European Journal of Applied Physiology and Occupational Physiology

, Volume 80, Issue 5, pp 436–447

Effect of work and recovery duration on skeletal muscle oxygenation and fuel use during sustained intermittent exercise


  • Michael A. Christmass
    • Department of Biochemistry, The University of Western Australia, Nedlands, 6907, Australia e-mail: Tel.: 61-8-9380-2361, Fax: 61-8-9380-1025
  • Brian Dawson
    • Department of Human Movement, The University of Western Australia, Nedlands 6907, Australia
  • Peter G. Arthur
    • Department of Biochemistry, The University of Western Australia, Nedlands, 6907, Australia e-mail: Tel.: 61-8-9380-2361, Fax: 61-8-9380-1025

DOI: 10.1007/s004210050615

Cite this article as:
Christmass, M., Dawson, B. & Arthur, P. Eur J Appl Physiol (1999) 80: 436. doi:10.1007/s004210050615


The purpose of this study was to compare rates of substrate oxidation in two protocols of intermittent exercise, with identical treadmill speed and total work duration, to reduce the effect of differences in factors such as muscle fibre type activation, hormonal responses, muscle glucose uptake and non-esterified fatty acid (NEFA) availability on the comparison of substrate utilisation. Subjects (n = 7) completed 40 min of intermittent intense running requiring a work:recovery ratio of either 6 s:9 s (short-interval exercise, SE) or 24 s:36 s (long-interval exercise, LE), on separate days. Another experiment compared O2 availability in the vastus lateralis muscle across SE (10 min) and LE (10 min) exercise using near-infrared spectroscopy (RunMan, NIM. Philadelphia, USA). Overall (i.e. work and recovery) O2 consumption (O2) and energy expenditure were lower during LE (P < 0.01, P < 0.05, respectively). Overall exercise intensity, represented as a proportion of peak aerobic power (O2peak), was [mean (SEM)] 64.9 (2.7)% O2peak (LE) and 71.4 (2.4)% O2peak (SE). Fat oxidation was three times lower (P < 0.01) and carbohydrate oxidation 1.3 times higher (P < 0.01) during LE, despite the lower overall exercise intensity. Plasma lactate was constant and was higher throughout exercise in LE [mean (SEM) 5.33 (0.53) mM, LE; 3.28 (0.31) mM, SE; P < 0.001)]. Plasma pyruvate was higher and glycerol was lower in LE [215 (17) μM, 151 (13) μM, P < 0.05, pyruvate; 197 (19) μM, 246 (19) μM, P < 0.05, glycerol]. There was no difference between protocols for plasma NEFA concentration (n = 4) or plasma noradrenaline and adrenaline. Muscle oxygenation declined in both protocols (P < 0.001), but the nadir during LE was lower [52.04 (0.60)%] compared to SE [61.85 (0.51)%; P < 0.001]. The decline in muscle oxygenation during work was correlated with mean lactate concentration (r = 0.68; P < 0.05; n = 12). Lower levels of fat oxidation occurred concurrent with accelerated carbohydrate metabolism, increases in lactate and pyruvate and reduced muscle O2 availability. These changes were associated with proportionately longer work and recovery periods, despite identical treadmill speed and total work duration. The proposal that a metabolic regulatory factor within the muscle fibre retards fat oxidation under these conditions is supported by the current findings.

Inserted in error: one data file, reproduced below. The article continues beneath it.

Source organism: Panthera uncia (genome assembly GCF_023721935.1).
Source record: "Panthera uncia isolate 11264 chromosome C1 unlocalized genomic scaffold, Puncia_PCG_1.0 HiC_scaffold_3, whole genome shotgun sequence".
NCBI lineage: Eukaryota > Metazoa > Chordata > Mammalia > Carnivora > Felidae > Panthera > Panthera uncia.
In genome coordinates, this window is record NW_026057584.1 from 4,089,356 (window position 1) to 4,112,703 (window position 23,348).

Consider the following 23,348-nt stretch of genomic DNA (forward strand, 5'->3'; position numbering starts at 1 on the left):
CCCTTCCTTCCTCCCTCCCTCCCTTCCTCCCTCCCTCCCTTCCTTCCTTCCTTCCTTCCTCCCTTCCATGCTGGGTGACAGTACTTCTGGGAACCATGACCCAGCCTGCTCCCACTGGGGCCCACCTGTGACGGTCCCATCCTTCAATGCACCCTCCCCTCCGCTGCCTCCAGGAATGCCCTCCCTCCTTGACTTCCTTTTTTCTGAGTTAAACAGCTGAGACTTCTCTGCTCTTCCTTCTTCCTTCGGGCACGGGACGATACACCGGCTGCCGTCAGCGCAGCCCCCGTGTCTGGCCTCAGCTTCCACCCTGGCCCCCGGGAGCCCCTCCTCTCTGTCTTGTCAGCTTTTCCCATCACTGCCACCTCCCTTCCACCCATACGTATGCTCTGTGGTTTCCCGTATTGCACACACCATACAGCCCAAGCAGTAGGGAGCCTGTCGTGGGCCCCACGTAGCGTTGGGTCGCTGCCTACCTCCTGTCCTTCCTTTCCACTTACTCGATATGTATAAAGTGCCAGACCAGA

Key words Intermittent exerciseSubstratesNear-infrared spectroscopyMuscle O2 availability

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© Springer-Verlag Berlin Heidelberg 1999